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  • Back to the Future: NSC-68 and the Right Course for America Today
  • Frederick W. Kagan (bio)

In September 30, 1950, President Harry S. Truman formally approved NSC-68, “United States Objectives and Programs for National Security.” This document, embodying one of the most detailed expositions of the doctrine of containment, was the blueprint for American security policy throughout the Cold War. For although different administrations followed different policies and America’s determination and fortune waxed and waned over the half-century of the Cold War, the forecasts of NSC-68 were realized. On the whole, America pursued a consistent policy of military readiness, international engagement, and opposition to Soviet expansion leading, ultimately, to the Soviet leadership’s loss of confidence in its ability to continue the struggle in the early 1980s and, shortly thereafter, to the collapse of the Soviet empire entirely.

It is no accident that the predictions of NSC-68 were fulfilled, for they were based not merely on a solid understanding of the nature of the Soviet threat and the need to respond to it, but on an even deeper understanding of what America’s role in the world had to be. NSC-68 was and is more than simply a statement of the correct policy to be pursued against a particular enemy. It contains a vision of the security policy America must pursue for as long as it is a global power. It is, moreover, a statement of the need for America to conduct a security policy in which foreign policy and military policy are closely coordinated, and a plea to devote adequate resources to both. [End Page 55]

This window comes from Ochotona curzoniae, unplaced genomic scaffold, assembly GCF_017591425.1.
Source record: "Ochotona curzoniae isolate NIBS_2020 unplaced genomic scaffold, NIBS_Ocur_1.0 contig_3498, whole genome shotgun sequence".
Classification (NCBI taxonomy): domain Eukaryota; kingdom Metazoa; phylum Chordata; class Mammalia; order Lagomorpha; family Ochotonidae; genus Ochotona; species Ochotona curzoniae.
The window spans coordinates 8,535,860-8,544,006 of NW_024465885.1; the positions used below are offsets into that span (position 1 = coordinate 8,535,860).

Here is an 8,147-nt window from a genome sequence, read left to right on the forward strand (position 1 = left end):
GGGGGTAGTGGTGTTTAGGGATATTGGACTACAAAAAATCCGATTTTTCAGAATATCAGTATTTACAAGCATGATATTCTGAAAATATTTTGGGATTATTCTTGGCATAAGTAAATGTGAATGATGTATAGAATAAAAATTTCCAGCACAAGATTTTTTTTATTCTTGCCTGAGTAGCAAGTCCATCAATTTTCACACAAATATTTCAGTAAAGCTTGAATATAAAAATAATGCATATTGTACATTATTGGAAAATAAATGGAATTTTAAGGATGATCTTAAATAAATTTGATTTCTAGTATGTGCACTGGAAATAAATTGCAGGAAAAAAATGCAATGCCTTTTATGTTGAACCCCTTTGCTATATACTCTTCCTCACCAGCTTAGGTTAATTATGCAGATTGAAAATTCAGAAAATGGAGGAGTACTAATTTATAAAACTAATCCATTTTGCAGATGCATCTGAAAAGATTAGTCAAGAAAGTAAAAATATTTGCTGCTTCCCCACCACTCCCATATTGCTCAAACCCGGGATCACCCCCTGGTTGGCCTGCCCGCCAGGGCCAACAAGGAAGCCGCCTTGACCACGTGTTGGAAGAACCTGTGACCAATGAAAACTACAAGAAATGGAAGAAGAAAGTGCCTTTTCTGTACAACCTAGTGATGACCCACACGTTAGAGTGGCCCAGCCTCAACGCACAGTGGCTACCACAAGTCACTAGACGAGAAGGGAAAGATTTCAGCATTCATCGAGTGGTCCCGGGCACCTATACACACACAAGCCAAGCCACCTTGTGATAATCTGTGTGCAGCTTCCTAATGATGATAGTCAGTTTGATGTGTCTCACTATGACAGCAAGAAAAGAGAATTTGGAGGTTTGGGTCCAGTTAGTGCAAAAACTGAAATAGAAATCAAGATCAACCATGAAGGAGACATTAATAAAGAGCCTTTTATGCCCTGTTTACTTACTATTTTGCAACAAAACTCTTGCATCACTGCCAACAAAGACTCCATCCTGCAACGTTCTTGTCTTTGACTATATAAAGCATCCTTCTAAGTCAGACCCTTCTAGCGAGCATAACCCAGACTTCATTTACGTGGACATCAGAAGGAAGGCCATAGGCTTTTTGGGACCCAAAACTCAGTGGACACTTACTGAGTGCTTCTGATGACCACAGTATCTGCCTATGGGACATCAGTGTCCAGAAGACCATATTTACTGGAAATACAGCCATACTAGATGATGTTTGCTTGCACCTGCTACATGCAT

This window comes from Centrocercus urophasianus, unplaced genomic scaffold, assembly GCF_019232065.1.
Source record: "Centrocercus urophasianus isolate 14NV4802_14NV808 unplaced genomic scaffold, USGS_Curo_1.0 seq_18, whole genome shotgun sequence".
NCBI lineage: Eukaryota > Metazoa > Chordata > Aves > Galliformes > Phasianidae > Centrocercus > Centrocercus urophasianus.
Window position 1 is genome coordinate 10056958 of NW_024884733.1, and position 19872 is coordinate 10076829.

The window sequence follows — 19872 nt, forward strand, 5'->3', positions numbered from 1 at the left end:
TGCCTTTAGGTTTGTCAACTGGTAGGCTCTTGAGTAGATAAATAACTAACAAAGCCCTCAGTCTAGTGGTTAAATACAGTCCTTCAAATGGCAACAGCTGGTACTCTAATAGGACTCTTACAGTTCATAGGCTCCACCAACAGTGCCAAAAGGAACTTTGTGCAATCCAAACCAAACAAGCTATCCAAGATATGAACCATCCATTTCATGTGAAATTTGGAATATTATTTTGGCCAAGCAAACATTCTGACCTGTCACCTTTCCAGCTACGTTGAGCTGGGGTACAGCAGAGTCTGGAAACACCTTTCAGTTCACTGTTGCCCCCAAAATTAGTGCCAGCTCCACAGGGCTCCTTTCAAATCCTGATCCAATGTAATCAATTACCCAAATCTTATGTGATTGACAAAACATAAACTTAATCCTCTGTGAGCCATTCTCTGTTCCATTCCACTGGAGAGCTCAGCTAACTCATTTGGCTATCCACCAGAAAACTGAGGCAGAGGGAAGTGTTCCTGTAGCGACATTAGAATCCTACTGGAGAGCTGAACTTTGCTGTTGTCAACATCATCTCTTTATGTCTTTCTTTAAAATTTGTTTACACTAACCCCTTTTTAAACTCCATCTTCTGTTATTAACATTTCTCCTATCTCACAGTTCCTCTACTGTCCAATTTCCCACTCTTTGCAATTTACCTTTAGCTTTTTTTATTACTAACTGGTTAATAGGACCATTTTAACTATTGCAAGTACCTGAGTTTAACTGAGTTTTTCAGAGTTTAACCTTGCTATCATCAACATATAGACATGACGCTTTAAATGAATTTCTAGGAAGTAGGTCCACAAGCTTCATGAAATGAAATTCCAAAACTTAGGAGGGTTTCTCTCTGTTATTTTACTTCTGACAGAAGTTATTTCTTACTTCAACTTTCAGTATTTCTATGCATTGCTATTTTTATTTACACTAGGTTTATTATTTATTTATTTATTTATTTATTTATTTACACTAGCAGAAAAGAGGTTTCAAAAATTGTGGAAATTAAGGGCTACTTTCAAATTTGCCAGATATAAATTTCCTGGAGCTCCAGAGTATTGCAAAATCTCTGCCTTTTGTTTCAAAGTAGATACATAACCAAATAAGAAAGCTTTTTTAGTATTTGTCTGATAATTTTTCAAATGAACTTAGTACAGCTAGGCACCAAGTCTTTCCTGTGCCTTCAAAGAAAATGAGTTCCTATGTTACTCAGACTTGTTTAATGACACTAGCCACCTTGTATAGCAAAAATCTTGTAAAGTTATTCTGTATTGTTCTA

Since the end of the Cold War it has been fashionable to imagine that the United States has no enemies, that it is “the last remaining Superpower,” and can do what it will. As a corollary, the United States has come to imagine that it can pick and choose when to engage and when to withdraw. The disappearance of the Soviet threat is seen to give us a “strategic pause,” a time to pull back if we would like. This appearance is deceptive. There is a threat in the world today, a threat that is already undermining the world’s peace and prosperity and will ultimately undermine our security and safety as well. That threat is global disorder, and if we do not meet it, we shall surely suffer.

The threat from global disorder is less immediately dangerous but much harder to control than the Soviet threat ever was. The world of the Cold War, after all, was a relatively peaceful one, if tense, because the superpowers suppressed would-be adventurers who might have upset the international order. U.S.-Soviet cooperation to contain conflicts in the Middle East from the Suez Crisis to the Yom Kippur War was a classic example of the restraining power of the Cold War. With the fall of the Soviet Union, however, America faces a more subtle and difficult challenge. The likelihood of nuclear annihilation has receded into the distance, to be sure, but there is now no force but America’s will to restrain potential adventurers like Saddam Hussein or Kim Jong II. However, the new threat and the old share many similarities. Now, as during the Cold War, conflict that may erupt anywhere in the world can lead to the destabilization of regions important to American security and prosperity. Now, as during the Cold War, international elements hostile to America and the American way of life strive to combat us across a spectrum of conventional and unconventional means. Now, as during the Cold War, if Americans do not respond to these challenges, it is certain that the international situation will move away from an order that suits Washington toward one that threatens Washington.

It is essential, therefore, to understand that NSC-68, the doctrine that won the Cold War, is more important today than it was while the Soviet Union was alive. We must look from this confused and confusing time to another uncertain era in American history to see how policymakers of that time coped so successfully and learn how to follow the trail that they blazed...

Additional Information

ISSN
1945-4724
Print ISSN
1945-4716
Pages
pp. 55-71
Launched on MUSE
1999-02-01
Open Access
No
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